Passion Play 2014: Bound for Glory

Shepherd of the Hills Church, Porter Ranch, California
Palm Sunday, April 13, 2014

By Ross Altman

Palm-Sunday-275“I saw Jesus on the cross/On that hill called Calvary/Do you hate mankind for what they’ve done to you?/He said talk of love not hate/Things to do it’s getting late/We’re all brothers and we’re only passing through.” A song from a Catholic hymnal? A Protestant prayer book? Not even close: it’s from Lift Every Voice, the second left wing People's Songbook of 1953, the same book that contained songs by the soon-to-be blacklisted Pete Seeger, suspected communist Paul Robeson, executed IWW troubadour Joe Hill and Dust Bowl Balladeer Woody Guthrie. It was written by a professor of Renaissance Literature at Cal State Northridge and People’s songster, Dick Blakeslee. What’s a Godless commie folk singer doing writing songs about Jesus? Maybe because Jesus was himself a textbook case of a radical misfit. Who said “The meek shall inherit the earth.”? Who said, “As you do unto the least among us, you do unto me”? Who said “What shall it profit a man to gain the whole world and lose his own soul.”? Who drove the money changers out of the temple? Hint: it wasn’t Karl Marx, who wrote The Communist Manifesto in the safe confines of the British Museum’s Reading Room. So what kind of a man was Jesus?

I wanted to find out for myself, so I figured where better than the best passion play in town, which Jill and I had the good fortune to see last night at the sold-out production of The Passion Play at Shepherd of the Hills Church in Porter Ranch, with a cast of hundreds, including children, teens and adults, some of them highly esteemed Hollywood professionals. If you want to see a passion play, theirs is the production to see.

Shh…don’t tell my rabbi. Speaking of whom, how many times in this play was Jesus addressed as “Rabbi this, and Rabbi that?” One might almost think that Jesus was a Jew. Oh, right.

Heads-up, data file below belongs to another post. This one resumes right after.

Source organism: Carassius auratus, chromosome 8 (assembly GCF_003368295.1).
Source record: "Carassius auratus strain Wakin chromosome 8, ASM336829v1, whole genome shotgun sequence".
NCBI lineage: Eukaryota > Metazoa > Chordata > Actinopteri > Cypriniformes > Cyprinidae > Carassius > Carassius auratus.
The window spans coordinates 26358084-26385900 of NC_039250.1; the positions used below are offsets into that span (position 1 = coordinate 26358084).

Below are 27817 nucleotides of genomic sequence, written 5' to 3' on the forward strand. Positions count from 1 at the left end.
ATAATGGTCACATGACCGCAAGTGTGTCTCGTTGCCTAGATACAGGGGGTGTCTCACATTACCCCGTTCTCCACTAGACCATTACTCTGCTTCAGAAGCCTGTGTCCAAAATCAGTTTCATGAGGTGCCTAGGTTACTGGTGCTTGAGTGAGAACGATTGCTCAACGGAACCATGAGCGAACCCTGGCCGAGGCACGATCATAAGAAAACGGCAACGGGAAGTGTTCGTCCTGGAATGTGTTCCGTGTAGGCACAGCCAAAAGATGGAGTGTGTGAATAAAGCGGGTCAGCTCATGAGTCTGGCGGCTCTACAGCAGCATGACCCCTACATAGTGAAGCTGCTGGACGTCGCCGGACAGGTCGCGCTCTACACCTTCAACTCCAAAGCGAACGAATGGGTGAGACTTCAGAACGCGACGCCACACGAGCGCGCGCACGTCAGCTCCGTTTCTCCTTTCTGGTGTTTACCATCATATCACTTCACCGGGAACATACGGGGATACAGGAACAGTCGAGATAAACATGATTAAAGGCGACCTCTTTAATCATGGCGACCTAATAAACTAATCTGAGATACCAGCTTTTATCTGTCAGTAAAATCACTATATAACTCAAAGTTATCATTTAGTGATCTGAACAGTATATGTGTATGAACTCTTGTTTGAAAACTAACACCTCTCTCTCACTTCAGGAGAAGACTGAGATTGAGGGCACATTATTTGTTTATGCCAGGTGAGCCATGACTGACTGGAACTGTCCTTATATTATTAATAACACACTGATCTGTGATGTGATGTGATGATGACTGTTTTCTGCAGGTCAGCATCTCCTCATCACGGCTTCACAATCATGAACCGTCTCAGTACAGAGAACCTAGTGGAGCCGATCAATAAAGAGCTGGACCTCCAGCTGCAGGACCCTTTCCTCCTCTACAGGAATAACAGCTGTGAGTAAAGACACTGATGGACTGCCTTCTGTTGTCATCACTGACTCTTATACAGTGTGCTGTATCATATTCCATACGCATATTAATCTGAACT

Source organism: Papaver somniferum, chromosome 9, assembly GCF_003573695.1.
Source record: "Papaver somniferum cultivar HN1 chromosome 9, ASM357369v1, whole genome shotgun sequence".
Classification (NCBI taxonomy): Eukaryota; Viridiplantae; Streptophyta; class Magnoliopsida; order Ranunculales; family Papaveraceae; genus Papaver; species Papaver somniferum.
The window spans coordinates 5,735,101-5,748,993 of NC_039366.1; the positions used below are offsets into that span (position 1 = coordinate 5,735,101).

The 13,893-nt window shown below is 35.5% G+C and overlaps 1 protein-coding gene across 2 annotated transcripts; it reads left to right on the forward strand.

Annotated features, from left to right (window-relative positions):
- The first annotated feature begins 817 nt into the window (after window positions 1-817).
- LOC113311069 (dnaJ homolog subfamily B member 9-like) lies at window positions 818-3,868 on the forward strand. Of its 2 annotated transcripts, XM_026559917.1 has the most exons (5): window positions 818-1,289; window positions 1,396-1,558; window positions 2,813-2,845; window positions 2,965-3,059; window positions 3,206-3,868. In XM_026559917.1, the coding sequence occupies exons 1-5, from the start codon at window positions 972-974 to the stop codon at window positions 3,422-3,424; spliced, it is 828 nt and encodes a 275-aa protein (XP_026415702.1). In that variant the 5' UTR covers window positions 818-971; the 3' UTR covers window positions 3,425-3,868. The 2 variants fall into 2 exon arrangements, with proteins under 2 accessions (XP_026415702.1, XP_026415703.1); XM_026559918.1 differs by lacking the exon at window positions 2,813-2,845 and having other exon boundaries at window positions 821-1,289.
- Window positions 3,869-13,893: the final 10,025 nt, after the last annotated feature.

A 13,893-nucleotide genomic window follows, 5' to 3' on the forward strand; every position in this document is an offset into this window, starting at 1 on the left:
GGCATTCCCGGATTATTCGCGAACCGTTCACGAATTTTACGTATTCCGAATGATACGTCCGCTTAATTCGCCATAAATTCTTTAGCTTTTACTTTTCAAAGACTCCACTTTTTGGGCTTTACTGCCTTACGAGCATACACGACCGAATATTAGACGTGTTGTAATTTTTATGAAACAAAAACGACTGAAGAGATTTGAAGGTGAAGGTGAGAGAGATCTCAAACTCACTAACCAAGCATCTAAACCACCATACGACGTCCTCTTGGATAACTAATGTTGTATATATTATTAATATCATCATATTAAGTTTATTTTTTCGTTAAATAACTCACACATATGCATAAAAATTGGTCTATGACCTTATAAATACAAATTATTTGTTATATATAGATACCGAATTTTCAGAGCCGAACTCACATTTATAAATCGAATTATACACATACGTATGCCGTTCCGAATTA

From their web site here are the basic credits: "The Passion Play" is directed by Chip Hurd, director of Tyler Perry's House Of Payne and the award-winning audio Bible, The Bible Experience. Jasper Randall, choir conductor and vocal contractor for the Academy Award-winning animated films Avatar and Tangled, has written a dynamic score for the production, featuring recording artist Cindy Herron-Braggs from EnVogue. Musical direction is by Maxi Anderson whose vocals can be heard on the movies Happy Feet Two and Ides of March with George Clooney.” And here is their synopsis: “The story of Christ unfolds with timeless moments that touch the heart. This musical production shares the story of Jesus from his birth to his life's ministry. We witness the power of his healing, the depths of his love for the hurting and the cost of that love when he is nailed to the cross. ‘The Passion Play’ leaves us with the loving and forgiving message of redemption.”

(A notable departure from this chronological storytelling was director Chip Hurd’s brilliant artistic choice to reserve the birth of the baby Jesus until the middle of the play; it thus introduces the final chapter that begins with Palm Sunday.)

Starring James Runcom as Jesus, let me add that it was lavish, spectacular, musically uplifting, elegant, beautiful and inspiring all at the same time. We had read the Bible before, but last night in their glorious version of the life and death of Jesus Christ we saw and heard it come to life. Shepherd of the Hills’ The Passion Play was both great drama and great music (with many of the songs composed by music producer and arranger Jasper Randall) from beginning to end. In the church sanctuary converted into a theatre holding 1500 people, the stagecraft was thrilling. But for those (like us, until last night) who may have never seen one performed, what is a passion play?